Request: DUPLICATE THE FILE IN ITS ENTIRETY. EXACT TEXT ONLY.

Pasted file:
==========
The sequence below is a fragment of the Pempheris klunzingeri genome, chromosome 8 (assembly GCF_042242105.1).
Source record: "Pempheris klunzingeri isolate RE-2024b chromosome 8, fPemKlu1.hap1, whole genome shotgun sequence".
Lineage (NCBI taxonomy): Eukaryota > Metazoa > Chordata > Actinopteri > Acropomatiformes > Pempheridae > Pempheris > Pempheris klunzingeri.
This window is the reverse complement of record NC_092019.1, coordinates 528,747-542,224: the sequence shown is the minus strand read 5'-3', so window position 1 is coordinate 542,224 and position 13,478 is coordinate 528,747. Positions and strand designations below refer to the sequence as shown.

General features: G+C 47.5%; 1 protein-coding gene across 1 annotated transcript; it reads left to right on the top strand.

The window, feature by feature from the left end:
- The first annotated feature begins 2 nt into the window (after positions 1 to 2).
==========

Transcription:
The sequence below is a fragment of the Pempheris klunzingeri genome, chromosome 8 (assembly GCF_042242105.1).
Source record: "Pempheris klunzingeri isolate RE-2024b chromosome 8, fPemKlu1.hap1, whole genome shotgun sequence".
Lineage (NCBI taxonomy): Eukaryota > Metazoa > Chordata > Actinopteri > Acropomatiformes > Pempheridae > Pempheris > Pempheris klunzingeri.
This window is the reverse complement of record NC_092019.1, coordinates 528,747-542,224: the sequence shown is the minus strand read 5'-3', so window position 1 is coordinate 542,224 and position 13,478 is coordinate 528,747. Positions and strand designations below refer to the sequence as shown.

General features: G+C 47.5%; 1 protein-coding gene across 1 annotated transcript; it reads left to right on the top strand.

The window, feature by feature from the left end:
- The first annotated feature begins 2 nt into the window (after positions 1 to 2).